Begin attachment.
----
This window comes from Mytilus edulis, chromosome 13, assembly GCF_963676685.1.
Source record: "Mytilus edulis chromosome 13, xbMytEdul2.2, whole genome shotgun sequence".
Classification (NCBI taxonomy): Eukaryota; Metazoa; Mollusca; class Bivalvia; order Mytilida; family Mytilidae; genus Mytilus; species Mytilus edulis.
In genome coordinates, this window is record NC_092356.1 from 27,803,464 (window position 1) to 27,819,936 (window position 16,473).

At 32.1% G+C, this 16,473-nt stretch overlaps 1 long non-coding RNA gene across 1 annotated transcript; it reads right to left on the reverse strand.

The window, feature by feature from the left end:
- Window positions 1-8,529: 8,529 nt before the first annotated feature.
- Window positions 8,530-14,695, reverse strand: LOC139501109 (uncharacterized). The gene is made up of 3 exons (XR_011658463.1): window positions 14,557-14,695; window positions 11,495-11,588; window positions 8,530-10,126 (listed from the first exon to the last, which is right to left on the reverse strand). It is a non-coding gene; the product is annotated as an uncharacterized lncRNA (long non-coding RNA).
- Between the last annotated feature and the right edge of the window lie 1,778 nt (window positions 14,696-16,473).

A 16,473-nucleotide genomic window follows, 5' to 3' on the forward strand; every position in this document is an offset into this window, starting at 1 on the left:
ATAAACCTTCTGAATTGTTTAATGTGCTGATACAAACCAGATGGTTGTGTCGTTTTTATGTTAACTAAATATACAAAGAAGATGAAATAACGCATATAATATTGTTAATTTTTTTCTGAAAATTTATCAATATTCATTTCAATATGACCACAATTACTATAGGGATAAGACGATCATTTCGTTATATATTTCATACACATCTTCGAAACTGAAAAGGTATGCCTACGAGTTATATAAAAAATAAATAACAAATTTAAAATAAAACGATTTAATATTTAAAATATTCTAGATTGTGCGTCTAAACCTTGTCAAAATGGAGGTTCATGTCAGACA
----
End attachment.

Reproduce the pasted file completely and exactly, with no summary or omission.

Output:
This window comes from Mytilus edulis, chromosome 13, assembly GCF_963676685.1.
Source record: "Mytilus edulis chromosome 13, xbMytEdul2.2, whole genome shotgun sequence".
Classification (NCBI taxonomy): Eukaryota; Metazoa; Mollusca; class Bivalvia; order Mytilida; family Mytilidae; genus Mytilus; species Mytilus edulis.
In genome coordinates, this window is record NC_092356.1 from 27,803,464 (window position 1) to 27,819,936 (window position 16,473).

At 32.1% G+C, this 16,473-nt stretch overlaps 1 long non-coding RNA gene across 1 annotated transcript; it reads right to left on the reverse strand.

The window, feature by feature from the left end:
- Window positions 1-8,529: 8,529 nt before the first annotated feature.
- Window positions 8,530-14,695, reverse strand: LOC139501109 (uncharacterized). The gene is made up of 3 exons (XR_011658463.1): window positions 14,557-14,695; window positions 11,495-11,588; window positions 8,530-10,126 (listed from the first exon to the last, which is right to left on the reverse strand). It is a non-coding gene; the product is annotated as an uncharacterized lncRNA (long non-coding RNA).
- Between the last annotated feature and the right edge of the window lie 1,778 nt (window positions 14,696-16,473).

A 16,473-nucleotide genomic window follows, 5' to 3' on the forward strand; every position in this document is an offset into this window, starting at 1 on the left:
ATAAACCTTCTGAATTGTTTAATGTGCTGATACAAACCAGATGGTTGTGTCGTTTTTATGTTAACTAAATATACAAAGAAGATGAAATAACGCATATAATATTGTTAATTTTTTTCTGAAAATTTATCAATATTCATTTCAATATGACCACAATTACTATAGGGATAAGACGATCATTTCGTTATATATTTCATACACATCTTCGAAACTGAAAAGGTATGCCTACGAGTTATATAAAAAATAAATAACAAATTTAAAATAAAACGATTTAATATTTAAAATATTCTAGATTGTGCGTCTAAACCTTGTCAAAATGGAGGTTCATGTCAGACA